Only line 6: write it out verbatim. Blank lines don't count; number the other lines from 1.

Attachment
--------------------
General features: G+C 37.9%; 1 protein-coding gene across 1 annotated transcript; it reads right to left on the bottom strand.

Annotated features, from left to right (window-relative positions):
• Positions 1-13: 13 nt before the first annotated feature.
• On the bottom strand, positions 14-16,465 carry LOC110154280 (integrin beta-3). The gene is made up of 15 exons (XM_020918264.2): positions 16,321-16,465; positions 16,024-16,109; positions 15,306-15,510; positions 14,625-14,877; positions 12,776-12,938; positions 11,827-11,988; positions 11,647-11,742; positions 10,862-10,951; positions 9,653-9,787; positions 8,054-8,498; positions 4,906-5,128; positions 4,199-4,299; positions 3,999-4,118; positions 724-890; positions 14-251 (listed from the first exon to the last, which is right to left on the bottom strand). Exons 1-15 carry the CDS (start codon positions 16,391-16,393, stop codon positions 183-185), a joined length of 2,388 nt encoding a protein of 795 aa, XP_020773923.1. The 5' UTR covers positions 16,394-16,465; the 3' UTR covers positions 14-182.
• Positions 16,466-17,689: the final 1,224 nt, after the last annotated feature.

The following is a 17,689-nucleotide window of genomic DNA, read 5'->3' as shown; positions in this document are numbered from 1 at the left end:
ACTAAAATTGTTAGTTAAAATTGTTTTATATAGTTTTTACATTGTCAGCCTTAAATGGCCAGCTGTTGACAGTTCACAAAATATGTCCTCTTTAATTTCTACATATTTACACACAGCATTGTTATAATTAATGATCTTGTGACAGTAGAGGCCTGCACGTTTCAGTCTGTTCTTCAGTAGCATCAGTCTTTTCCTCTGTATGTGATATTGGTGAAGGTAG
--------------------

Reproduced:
The following is a 17,689-nucleotide window of genomic DNA, read 5'->3' as shown; positions in this document are numbered from 1 at the left end: